So I stood there... and stood there... and stood there. Nothing. I sighed again and opened my eyes to look over at Razana with a shrug.
“I don’t know what I’m doing wrong.”
She patted my shoulder and linked arms with me to begin walking again.
“I doubt you did anything wrong. Elves lost their true connection to nature a long, long time ago. It’s possible that being only half-Elf will make it harder do reconnect or perhaps Elves can’t at all anymore. There are so few who try that I’m truly not sure which it is. Either way, there are plenty of other things you can learn. You won’t necessarily need it.”
The Guardian smiled at me, still with a bit of sympathy, and I was suddenly determined that I would make that connection. Someday, somehow, and I didn’t care how long it took me. I was going to get back what the Elves had lost.
When we reached the iron gate, Razana hugged me and then pulled away with a grin.
“I’ll be checking up on you. I don’t trust that womanizer to teach you anything worthwhile.”
I chuckled, matching her grin.
“Thanks. I’ll appreciate all the help I can get. He doesn’t seem very forthcoming about actually teaching.”
I closed the gate behind her and watched as she gave me one final wave and then disappeared into the trees. I wondered if the Bird of Paradise was out there watching somewhere, but after scanning the forest, I shook my head and turned away, heading back to the House.
There was so much I didn’t know and I wanted to know it all. Guess it was time to make my teacher actually teach me something.
On my way back, I kept catching those shadows out of the corner of my eye. They weren’t hostile, but curious I think. I certainly didn’t mind. I was as curious about them as they were about me. I made a mental note to find out just what they were or at least find out more about them.
I paused at the Door.
“Do you know the combinations to transfer to the human world and our world?”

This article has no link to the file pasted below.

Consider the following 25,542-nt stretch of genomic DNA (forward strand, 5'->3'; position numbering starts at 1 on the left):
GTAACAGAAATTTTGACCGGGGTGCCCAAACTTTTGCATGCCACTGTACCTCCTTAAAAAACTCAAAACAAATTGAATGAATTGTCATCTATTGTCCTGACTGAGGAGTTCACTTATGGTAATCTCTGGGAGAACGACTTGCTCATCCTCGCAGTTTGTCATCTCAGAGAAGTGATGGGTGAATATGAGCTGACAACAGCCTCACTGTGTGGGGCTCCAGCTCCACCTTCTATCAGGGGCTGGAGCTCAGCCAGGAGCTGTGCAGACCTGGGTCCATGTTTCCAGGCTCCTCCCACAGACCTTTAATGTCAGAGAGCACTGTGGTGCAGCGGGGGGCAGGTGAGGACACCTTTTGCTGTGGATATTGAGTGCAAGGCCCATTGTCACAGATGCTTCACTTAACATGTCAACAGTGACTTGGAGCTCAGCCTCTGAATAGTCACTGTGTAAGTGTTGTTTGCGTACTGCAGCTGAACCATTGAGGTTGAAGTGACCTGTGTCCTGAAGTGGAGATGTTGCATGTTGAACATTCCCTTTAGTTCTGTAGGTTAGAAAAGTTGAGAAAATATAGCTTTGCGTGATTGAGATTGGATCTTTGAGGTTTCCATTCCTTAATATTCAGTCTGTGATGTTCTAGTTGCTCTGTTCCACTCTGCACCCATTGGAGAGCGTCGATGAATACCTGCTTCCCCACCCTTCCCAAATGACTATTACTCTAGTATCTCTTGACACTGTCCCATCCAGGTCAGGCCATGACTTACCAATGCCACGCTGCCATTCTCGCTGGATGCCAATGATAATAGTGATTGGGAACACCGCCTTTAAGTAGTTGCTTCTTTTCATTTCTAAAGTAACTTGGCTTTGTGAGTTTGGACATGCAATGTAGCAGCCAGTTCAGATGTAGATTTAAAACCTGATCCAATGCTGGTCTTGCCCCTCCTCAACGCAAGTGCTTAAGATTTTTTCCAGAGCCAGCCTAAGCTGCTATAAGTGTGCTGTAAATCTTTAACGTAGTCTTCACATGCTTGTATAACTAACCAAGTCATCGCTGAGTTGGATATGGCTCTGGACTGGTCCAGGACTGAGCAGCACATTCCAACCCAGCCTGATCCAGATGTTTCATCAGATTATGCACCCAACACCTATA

“Of course!” chirped the Door. “But... I can’t tell you what they are.”
That last part sounded sad, maybe regretful.
“Well, because I interact with the worlds differently than you or Master. I have no idea what the symbols look like to you. To me, they are a part of me and I suppose you would say I feel them, instead of seeing them, but I don’t know what I look like to you either.”
I frowned, confused.
“Why wouldn’t you know what you look like to me?”
“Well, hmmm. Oh, how do I explain this right?”
The Door hummed for a moment before he continued.
“To put it as simply as I can, I am not what you see. I exist on another plain of reality entirely. I have no physical existence here so it’s impossible for me to relate to what exactly you’re seeing in front of you. I can tell you what the symbols feel like to me and what they feel like when they’re activated, but that wouldn’t help much.”
I shook my head.
“Wait, how do you exist in two different plains of reality at once?”
“I suppose the same way the rest of the House and Garden do, though I’m a little more unique, being in three plains instead of just the two.”
I shook my head again.
“That’s it. He has to start actually teaching me.”
Pushing Cahir open, I moved into the hallway and heard Fenor down in the kitchen. Following the sounds of him making coffee, I walked in and crossed my arms, watching my Master’s back. When the coffee was done and he had his mug, he finally turned and saw me.
“What?” he asked offhandedly as he took a sip.
“You’re going to start teaching me, and I mean actually teaching me, starting today.”
The coffee in his mouth sprayed the tiled floor as he chocked.
A/N: Oh, explanations, the bane of my writing existence. They make me take forever. Lol. Hope this chapter was still enjoyable though! :)